Medical Marijuana Won’t Help Most Sick Kids

News Picture: Medical Marijuana Won't Help Most Sick KidsBy Dennis Thompson
HealthDay Reporter

MONDAY, Oct. 23, 2017 (HealthDay News) — Medical marijuana appears to hold only limited promise for sick children as well as teenagers, a brand-new review suggests.

of which can help kids fighting cancer with chemotherapy-related nausea as well as vomiting, as well as of which can control seizures somewhat in children with epilepsy, said study author Dr. Shane Shucheng Wong. He will be a psychiatrist with Massachusetts General Hospital, in Boston.

however there’s not enough evidence to say of which medical marijuana can help kids with any different medical conditions, such as neuropathic pain, post-traumatic stress disorder (PTSD) or Tourette’s syndrome, Wong added.

Medical marijuana will be today legal in 29 states as well as the District of Columbia, creating of which potentially available as a medication for kids.

“Children as well as adolescents can legally access medical cannabis if they have certification through a doctor as well as through their legal guardian,” Wong said. “As a result, doctors as well as families actually need to understand what we know as well as what we don’t yet know about medical cannabis to make the best decision for the child’s health.”

A review of medical literature revealed 21 studies directly examining the potential benefits of medical pot for children as well as teens, the researchers said. These included six studies on the impact pot has on chemotherapy-induced nausea as well as vomiting, as well as 11 studies on epilepsy.

Studies involving pot’s usefulness in controlling chemotherapy side effects — four of which were randomized, controlled trials — found of which medical cannabis was significantly better than anti-nausea drugs, according to the review.

The active intoxicating ingredient in pot, THC, appears to reduce nausea as well as vomiting in these young patients, the trials showed.

Since 1985, there have been two drugs approved by the U.S. Food as well as Drug Administration to treat chemo side effects of which are forms of synthetic THC, Wong said. The drugs are dronabinol (Marinol) as well as nabilone (Cesamet).

The epilepsy studies, which included one randomized trial, showed of which another chemical compound in pot called cannabidiol (CBD) appears to reduce the frequency of seizures in children as well as teens. CBD does not cause intoxication.

An epilepsy drug based on CBD, Epidiolex, will be currently in fast-track phase 3 trials “to try to show enough scientific evidence to support its use for potential [FDA] approval,” Wong said. “of which certainly will be promising.”

Research will be lacking on any different uses for medical marijuana in children as well as teenagers, the researchers concluded.

Studies to see whether medical pot could help treat different conditions all lacked control groups as well as different gold-standard research procedures, “so they were at very high risk of bias,” Wong explained.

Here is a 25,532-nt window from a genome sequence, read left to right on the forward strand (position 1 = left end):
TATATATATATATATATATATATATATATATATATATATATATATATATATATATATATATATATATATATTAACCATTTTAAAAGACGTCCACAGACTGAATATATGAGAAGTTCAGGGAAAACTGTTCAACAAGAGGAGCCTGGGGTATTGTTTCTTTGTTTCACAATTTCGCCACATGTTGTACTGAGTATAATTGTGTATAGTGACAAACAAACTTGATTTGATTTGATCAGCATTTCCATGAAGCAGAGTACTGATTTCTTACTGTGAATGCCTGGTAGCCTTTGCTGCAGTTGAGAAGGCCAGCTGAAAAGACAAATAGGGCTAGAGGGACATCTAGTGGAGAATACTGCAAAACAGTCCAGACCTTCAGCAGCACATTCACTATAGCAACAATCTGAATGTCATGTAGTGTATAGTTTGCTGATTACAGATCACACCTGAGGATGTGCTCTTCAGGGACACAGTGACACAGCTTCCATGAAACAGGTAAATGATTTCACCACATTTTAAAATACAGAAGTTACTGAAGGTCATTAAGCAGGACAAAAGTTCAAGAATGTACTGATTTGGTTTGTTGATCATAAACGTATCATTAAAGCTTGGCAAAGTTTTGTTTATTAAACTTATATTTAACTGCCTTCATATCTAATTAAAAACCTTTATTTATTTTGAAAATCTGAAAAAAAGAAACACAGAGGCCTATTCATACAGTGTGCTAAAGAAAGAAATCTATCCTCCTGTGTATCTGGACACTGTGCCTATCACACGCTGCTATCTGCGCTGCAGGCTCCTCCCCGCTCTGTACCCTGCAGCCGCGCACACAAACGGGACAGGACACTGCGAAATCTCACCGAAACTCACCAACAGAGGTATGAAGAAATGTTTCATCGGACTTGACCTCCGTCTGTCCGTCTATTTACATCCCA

Even though there seem to be some not bad uses for medical pot, doctors as well as families need to weigh potential negative effects in treating children as well as teens with marijuana, Wong noted.

“Particularly frequent use of high-potency THC over extended periods of time suggests negative effects on learning, memory, attention as well as problem-solving ability,” Wong said. “Children’s brains are actually actively developing, as well as so they seem to be much more vulnerable to the potential negative effects of cannabis for cognition than adults.”

different side effects can include drowsiness, dizziness, modifications in mood as well as appetite, diarrhea as well as, in some cases, actually causing seizures to grow worse, Wong said.

as well as, according to Dr. Kashmira Rustomji, there’s also some concern of which kids who use medical pot might feel more comfortable later using of which to get high. Rustomji will be an assistant professor of pediatrics as well as psychiatry with the Icahn School of Medicine at Mount Sinai in brand-new York City.

“The danger in legalizing marijuana as well as creating of which available to kids will be of which the perspective through young people might be, ‘of which’s medically OK to use, so of which should be OK to use of which recreationally as well,’ ” she said.

“My perspective will be of which there will be some not bad evidence for some medical uses of marijuana, however we don’t have enough pediatric data,” Rustomji continued. “We still need to do a lot of different pediatric studies as well as randomized controlled studies to see where there will be not bad long-term data for these uses.”

The review was published online Oct. 23 inside the journal Pediatrics.

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SOURCES: Shane Shucheng Wong, M.D., a psychiatrist, Massachusetts General Hospital, Boston; Kashmira Rustomji, M.D., MPH, assistant professor, pediatrics as well as psychiatry, Icahn School of Medicine at Mount Sinai, brand-new York City; Oct. 23, 2017, Pediatrics, online

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